Few companies or institutions have reasonable-cost access to the computational resources needed.

Joofa Senior Member • Posts: 2,655
Re: Google Pixel 2
1

Wayne Larmon wrote:

Google Research shares a lot of information. I'm still waiting for references to similar information from the manufacturers of other flagship phones (or for that matter ILCs.) Compared to Google Research information, the other manufacturers just do a lot of hand waving.

Google has no philanthropy in mind when sharing information. The essential part is promoting their TensorFlow deep neural network, which is open-sourced by them. And, this paper on which this tread is based also uses Tensorflow. Amazon AWS and Microsoft Azure also have competing stuff, which among other things is using the open Apache project MxNet . And, AWS cleverly has recently started offering both Tensorflow and MxNet in a distributed environment as part of itsSageMarker platform.

Oh and do check out the Deep Lens camera from AWS.

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(unknown member) Contributing Member • Posts: 975
Google's results can't compete with a dual camera

I haven't read the Google paper, but here's a shorter Google article about exactly the same topic:

https://ai.googleblog.com/2017/10/portrait-mode-on-pixel-2-and-pixel-2-xl.html

However Google's results can't compete with a dual camera currently: https://youtu.be/DiTt4040TZw (or see https://support.google.com/pixelphone/forum/AAAAb4-OgUs7GdpZMw9lok and https://support.google.com/pixelphone/forum/AAAAb4-OgUs6-YPrbPkZXs ) One reason is that Google's method only works with very near objects, they admit this in the paper.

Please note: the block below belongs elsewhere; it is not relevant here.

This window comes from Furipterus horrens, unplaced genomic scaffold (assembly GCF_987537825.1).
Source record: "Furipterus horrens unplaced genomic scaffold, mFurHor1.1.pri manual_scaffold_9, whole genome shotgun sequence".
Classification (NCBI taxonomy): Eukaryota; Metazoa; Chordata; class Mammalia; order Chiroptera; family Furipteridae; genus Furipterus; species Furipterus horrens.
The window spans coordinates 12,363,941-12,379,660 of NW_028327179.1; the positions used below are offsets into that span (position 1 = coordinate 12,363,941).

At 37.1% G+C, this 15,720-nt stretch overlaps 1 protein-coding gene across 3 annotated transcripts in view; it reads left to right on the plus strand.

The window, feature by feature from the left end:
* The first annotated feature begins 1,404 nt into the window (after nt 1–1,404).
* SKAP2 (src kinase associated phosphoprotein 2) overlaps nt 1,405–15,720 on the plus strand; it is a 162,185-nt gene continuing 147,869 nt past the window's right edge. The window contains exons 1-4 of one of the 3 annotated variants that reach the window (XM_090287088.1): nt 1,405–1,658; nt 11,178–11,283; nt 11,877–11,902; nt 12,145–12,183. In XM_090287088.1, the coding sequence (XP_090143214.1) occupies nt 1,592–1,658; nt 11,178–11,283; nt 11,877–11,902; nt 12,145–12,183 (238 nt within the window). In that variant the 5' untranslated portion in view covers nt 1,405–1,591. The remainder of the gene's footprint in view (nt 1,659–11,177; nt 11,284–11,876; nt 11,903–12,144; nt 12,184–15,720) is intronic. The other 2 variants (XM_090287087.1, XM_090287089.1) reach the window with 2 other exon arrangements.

Though Google is expected to release a Pixel 3 in October and everything seems to indicate that Google will again avoid a dual rear camera, so maybe they found a way to improve their method. Interestingly the Pixel 3 is expected to have a dual selfie camera though, probably because the selfie camera doesn't have a dual pixel sensor. This supports the assumption that Google found a way to improve their dual pixel method because I don't think that Google would avoid a dual camera, if the rear camera would lead to worse results than the dual selfie camera.

Rishi Sanyal
Rishi Sanyal dpreview Admin • Posts: 875
Re: Google's results can't compete with a dual camera
3

noisephotographer wrote:

I haven't read the Google paper, but here's a shorter Google article about exactly the same topic: